La Virgen de la Caridad del Cobre

July 28, 2008
El Cobre Journal

Revered by the Castros and Their Opponents


EL COBRE, Cuba — The most bizarre offering that the Rev. Jorge Alejandro has witnessed at Cuba’s most cherished shrine came from the man who bent down and began clipping his toenails. One by one, the man deposited them at the altar, among the many other mementos left by the faithful for the Virgin of El Cobre, widely considered the mother and protector of Cubans.

At this shrine in the foothills of the Sierra Maestra, Cubans leave the Virgin locks of hair, baby clothes, baseballs, diplomas, letters, candles and bouquets. They offer snapshots, trinkets, lockets and pendants as well.

Some have even left banners criticizing Cuba’s Socialist government, which might be unthinkable anywhere else on the island. More…


I had forgotten about la Virgen until I stumbled on this article on the Times website.  La Virgen de la Caridad del Cobre, as the article relates, is the patron saint of Cuba.  The Virgen first appeared off the coast of Cuba as a statue floating upon the waves, though she was untouched by the water and completely dry, to three boys caught in a storm in 1606.  She appeared as a beautiful mulatta woman, a mixture of black, Indian, and Spanish heritage–symbolic of the racial makeup of Cuba.   She told them she was the Virgin of Charity and guided them safely to shore and since then she has been worshipped as protector of Cubans who give her offerings in exchange for their prayers and to express their gratitude.  She even weathered the banning of religion by Castro’s communist government up through their easing of religious restriction in recent years.  Cubans have an enormous respect for la Virgen and exiles hold on to her as a vestige of their homeland and their protector in their new home.  She is also one of the central figures of Santeria, a Cuban religion derived from the Yoruba slaves that were brought to Cuba by Spanish conquistadors, only by the name Ochun, goddess of love and femininity.  However, as the article notes, both the Castros and opponents turn to la Virgen for help and she seems to be the site of the only acceptable dissent.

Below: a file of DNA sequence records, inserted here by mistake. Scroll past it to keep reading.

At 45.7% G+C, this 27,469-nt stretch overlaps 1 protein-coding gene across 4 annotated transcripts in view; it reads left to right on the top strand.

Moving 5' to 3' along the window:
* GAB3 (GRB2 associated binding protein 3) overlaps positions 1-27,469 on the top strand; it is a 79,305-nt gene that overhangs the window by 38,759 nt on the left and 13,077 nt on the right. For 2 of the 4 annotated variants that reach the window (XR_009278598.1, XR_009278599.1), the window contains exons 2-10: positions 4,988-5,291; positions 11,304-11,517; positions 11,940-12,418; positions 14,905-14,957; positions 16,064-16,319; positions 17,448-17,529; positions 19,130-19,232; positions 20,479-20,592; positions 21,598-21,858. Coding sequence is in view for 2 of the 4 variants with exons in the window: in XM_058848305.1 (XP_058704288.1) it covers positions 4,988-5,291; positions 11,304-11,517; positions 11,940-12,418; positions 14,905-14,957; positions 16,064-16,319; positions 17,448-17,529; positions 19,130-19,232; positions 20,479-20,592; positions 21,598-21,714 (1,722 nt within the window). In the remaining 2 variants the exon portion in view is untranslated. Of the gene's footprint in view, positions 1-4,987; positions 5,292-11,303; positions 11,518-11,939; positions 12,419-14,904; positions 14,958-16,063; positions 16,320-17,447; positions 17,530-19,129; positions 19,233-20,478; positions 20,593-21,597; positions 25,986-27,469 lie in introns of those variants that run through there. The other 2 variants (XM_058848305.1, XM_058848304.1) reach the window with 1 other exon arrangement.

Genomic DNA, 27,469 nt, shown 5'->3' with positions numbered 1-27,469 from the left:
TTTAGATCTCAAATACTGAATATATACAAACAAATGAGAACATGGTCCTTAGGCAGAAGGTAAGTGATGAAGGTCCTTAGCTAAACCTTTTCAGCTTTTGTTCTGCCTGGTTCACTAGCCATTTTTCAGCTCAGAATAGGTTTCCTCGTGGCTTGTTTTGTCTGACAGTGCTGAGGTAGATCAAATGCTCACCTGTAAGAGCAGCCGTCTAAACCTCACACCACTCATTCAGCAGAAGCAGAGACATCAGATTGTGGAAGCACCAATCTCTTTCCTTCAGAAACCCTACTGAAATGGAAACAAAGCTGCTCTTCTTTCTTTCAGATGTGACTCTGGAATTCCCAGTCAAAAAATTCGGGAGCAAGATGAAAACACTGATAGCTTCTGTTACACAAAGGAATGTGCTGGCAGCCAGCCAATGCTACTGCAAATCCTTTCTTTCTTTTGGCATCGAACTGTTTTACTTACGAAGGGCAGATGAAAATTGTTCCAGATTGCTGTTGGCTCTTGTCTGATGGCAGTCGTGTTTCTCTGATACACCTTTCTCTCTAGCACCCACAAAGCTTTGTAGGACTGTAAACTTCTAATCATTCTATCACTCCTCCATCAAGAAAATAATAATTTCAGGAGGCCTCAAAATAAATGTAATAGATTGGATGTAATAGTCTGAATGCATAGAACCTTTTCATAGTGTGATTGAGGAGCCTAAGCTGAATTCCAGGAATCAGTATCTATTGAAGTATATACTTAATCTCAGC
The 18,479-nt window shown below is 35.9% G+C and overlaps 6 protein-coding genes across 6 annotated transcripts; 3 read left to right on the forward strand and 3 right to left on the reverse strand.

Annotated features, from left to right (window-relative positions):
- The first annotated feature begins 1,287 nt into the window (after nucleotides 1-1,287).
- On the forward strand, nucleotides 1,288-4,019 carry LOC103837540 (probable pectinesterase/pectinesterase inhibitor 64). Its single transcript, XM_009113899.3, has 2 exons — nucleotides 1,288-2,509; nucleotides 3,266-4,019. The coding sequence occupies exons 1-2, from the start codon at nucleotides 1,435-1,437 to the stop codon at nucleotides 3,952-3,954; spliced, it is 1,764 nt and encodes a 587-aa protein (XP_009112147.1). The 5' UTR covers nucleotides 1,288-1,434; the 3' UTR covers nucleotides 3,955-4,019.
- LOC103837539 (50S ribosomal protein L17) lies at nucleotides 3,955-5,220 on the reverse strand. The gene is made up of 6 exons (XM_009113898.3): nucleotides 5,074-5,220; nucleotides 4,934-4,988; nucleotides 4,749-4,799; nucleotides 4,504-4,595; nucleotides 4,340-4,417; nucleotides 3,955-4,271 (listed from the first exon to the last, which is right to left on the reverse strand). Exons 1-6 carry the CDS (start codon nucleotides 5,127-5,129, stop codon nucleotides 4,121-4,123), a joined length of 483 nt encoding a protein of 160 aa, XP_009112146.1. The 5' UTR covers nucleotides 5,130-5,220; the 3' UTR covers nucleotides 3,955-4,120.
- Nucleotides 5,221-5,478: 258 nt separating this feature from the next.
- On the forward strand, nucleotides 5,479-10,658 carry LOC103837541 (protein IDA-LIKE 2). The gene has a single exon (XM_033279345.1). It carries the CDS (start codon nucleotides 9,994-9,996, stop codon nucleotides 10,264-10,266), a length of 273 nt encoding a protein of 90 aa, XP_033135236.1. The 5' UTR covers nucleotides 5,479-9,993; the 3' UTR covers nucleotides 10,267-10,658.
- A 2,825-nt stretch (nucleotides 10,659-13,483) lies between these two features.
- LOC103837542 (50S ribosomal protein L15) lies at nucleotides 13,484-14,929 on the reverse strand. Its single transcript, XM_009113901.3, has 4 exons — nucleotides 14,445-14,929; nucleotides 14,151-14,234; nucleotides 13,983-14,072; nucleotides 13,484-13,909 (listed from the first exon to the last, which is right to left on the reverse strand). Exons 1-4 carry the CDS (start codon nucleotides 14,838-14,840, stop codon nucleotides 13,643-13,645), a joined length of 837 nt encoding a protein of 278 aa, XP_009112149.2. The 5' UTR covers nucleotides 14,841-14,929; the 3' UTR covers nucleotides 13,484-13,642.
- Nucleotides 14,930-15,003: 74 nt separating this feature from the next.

I’m not very religious, but I have an indirect relationship with la Virgen.  My grandfather on my father’s side has always been respectful of la Virgen.  When he was in Cuba, he prayed to her for a way to leave the oppression of Castro’s government safely and promised that if she answered his prayer he would buy a figure of her made of gold and give her offerings the rest of his life.  Of course, la Virgen answered his prayers and he kept his promise.  He had a statue fashioned and kept a shrine in his house to give her offerings away from the island he left.  I never saw her until in my grandparents moved into my aunt’s house in Florida.  There he kept a tiny shrine of her in the hallway on a shelf where he would leave little offerings like wine and rose petals and every time he passed he would make the sign of the cross.  I didn’t know what she was back then, so I didn’t pay much attention.  She was just abuelo’s weird statue.

My indirect relationship was a little more direct before I was born.  When my mom was pregnant with me, they told her that I may have all sorts of horrible problems such as Down Syndrome.  (When my brother heard this fact recently he said, “Oh my god, I almost had a ‘special’ sister!”)  My grandfather again prayed to La Virgen, keeping up with his offerings and strangely refusing to shave until I was born.  He got so bushey that one day when he was waiting outside the supermarket for my grandmother someone gave him a dollar thinking he was a homeless man.  La Virgen must have answered his prayers because I was born perfectly healthy (though she didn’t stretch too far because I was born with the umbilical cord around my neck…but I did live. ^_^)  So maybe I owe my life to this figure, to my grandfather’s faith in her, or maybe not.  It’s a cool story to tell and my fanciful side would like to believe it, but like I said, I’m not religious.  I do however respect her as one of the symbols of my culture, and in my imagination she’s sitting at my grandparents’ house partaking of her beautiful offerings and watching over my grandfather, and in turn, me.


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